Research shows that when you get students to buy into the idea that the brain is a muscle and it has the capacity to strengthen and grow, the result is better motivation, stronger resolve to succeed, and higher academic achievement.
But growth mindset needs to be practiced in connection with strong pedagogy and robust curriculum.
It is important that kids put in effort and believe they can achieve but as teachers, we must offer up learning experiences that are engaging, valuable, accessible, and meaningful in order for growth mindset to make a true difference in learning outcomes.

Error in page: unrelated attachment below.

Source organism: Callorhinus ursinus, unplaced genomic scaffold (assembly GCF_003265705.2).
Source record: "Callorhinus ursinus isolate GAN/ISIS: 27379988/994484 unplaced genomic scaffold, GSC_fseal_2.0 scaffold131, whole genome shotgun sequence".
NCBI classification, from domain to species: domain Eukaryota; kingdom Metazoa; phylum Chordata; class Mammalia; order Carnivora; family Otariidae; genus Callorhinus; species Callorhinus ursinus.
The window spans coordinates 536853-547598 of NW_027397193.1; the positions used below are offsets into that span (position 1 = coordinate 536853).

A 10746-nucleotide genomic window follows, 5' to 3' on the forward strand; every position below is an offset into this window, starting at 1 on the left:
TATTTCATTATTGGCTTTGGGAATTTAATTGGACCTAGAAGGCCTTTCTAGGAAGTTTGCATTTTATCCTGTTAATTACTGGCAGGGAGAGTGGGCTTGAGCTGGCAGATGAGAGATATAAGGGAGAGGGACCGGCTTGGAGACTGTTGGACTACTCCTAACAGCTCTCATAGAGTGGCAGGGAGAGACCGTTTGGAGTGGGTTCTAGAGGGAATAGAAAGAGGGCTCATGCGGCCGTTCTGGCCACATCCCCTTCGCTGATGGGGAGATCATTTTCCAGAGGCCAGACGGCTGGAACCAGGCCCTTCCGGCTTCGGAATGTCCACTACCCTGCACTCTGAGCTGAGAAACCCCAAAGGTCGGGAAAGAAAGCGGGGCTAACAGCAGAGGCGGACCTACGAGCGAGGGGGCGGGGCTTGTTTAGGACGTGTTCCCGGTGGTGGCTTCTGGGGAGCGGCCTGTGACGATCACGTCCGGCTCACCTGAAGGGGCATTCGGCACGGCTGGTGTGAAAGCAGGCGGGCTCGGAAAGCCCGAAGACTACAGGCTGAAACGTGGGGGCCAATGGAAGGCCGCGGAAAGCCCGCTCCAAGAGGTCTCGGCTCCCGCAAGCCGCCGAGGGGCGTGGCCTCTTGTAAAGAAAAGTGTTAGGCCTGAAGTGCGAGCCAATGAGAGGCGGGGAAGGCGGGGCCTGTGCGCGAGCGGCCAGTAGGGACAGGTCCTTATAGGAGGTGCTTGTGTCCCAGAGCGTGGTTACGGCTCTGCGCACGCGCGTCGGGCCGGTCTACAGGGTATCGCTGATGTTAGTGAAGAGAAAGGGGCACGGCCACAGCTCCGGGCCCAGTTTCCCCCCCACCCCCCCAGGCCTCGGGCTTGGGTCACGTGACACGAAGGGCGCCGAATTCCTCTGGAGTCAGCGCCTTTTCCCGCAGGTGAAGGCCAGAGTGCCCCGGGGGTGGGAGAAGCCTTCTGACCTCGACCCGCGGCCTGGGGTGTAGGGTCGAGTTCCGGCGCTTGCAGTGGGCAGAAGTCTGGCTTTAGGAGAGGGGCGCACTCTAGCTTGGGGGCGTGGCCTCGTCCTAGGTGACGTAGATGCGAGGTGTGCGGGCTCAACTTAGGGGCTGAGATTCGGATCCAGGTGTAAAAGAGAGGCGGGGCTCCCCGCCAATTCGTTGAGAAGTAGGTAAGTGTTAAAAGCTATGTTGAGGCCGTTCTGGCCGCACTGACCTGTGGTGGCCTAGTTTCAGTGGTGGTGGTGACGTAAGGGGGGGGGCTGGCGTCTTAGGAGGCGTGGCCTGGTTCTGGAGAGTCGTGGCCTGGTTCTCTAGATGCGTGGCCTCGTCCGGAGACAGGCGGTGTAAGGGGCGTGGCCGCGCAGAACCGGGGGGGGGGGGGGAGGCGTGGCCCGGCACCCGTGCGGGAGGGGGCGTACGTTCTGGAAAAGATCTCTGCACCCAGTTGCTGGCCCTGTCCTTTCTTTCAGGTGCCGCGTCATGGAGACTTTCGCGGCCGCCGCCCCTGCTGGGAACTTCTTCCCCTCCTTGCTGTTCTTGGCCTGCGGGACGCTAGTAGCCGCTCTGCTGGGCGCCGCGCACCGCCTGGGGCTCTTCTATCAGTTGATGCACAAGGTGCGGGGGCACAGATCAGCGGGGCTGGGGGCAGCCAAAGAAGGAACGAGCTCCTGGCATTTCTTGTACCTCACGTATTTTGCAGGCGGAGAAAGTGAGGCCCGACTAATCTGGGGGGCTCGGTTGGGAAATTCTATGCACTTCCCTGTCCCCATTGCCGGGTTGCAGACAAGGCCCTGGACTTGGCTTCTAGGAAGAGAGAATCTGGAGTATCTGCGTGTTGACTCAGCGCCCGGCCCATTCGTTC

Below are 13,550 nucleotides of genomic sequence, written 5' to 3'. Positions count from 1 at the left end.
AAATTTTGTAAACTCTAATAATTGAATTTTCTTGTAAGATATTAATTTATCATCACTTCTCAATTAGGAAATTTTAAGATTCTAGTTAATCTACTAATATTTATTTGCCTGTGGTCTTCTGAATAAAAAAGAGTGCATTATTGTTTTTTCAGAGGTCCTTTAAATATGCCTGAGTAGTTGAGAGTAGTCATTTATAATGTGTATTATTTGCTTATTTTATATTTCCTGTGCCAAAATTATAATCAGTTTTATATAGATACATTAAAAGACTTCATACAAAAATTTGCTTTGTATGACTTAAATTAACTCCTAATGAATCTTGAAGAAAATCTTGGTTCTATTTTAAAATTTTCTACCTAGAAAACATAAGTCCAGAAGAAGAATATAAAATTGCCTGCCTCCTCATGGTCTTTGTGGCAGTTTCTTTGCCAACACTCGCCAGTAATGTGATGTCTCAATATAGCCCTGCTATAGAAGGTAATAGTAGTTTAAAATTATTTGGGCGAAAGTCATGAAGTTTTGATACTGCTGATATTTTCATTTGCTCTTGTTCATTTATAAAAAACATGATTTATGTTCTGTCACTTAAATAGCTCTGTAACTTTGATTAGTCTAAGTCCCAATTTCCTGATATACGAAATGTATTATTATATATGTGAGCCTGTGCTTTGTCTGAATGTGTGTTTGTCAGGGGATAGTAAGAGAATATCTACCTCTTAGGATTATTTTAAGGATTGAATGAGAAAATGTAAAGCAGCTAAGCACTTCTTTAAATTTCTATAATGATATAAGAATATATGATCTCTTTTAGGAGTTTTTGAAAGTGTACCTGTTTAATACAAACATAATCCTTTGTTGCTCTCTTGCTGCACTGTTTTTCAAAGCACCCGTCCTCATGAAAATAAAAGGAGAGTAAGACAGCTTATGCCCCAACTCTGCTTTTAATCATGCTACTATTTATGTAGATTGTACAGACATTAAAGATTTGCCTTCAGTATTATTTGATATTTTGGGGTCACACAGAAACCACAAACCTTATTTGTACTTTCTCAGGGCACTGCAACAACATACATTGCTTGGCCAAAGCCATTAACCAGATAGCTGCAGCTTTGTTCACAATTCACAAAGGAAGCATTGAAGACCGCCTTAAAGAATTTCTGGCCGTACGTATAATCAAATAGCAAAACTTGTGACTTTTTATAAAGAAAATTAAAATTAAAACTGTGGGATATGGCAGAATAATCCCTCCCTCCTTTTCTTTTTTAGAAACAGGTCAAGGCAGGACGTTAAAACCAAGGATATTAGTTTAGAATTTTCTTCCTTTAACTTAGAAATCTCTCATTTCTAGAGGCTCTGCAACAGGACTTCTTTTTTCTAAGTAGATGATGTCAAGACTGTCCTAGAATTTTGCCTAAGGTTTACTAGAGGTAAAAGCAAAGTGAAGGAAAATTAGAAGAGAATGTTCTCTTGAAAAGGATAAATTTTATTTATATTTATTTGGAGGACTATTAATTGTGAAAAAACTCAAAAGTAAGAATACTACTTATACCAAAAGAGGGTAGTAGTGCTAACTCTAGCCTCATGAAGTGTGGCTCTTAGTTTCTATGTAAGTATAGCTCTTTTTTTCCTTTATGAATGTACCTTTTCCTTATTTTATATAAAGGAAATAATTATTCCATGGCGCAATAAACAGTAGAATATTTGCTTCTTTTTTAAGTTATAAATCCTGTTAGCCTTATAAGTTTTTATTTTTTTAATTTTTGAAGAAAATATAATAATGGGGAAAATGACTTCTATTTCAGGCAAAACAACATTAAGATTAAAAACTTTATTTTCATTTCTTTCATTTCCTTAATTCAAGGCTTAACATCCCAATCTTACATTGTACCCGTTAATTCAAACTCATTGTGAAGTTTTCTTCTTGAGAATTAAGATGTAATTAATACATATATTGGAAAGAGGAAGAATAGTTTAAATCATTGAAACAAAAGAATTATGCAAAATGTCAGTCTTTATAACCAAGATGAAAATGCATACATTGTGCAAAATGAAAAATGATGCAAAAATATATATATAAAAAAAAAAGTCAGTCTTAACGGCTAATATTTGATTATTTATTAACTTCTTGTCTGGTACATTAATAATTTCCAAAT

We can teach, model, and coach growth mindset in a way that inspires others to see their own potential for success.
There will be times when teaching with a growth mindset will prove frustrating. It will take endless amounts of patience and resolve to encourage students to try a new strategy when they’ve given up. It will take changing the way you offer praise and feedback. It will take intentional, purposeful interactions with everyone you meet. And it will be worth it!
About the Author
Lucy Canotas is the NHASCD Secretary and Director of Elementary Curriculum for the Timberlane Regional School District. In 2015, Ms Canotas received the National Education Association’s Teaching Excellence Award.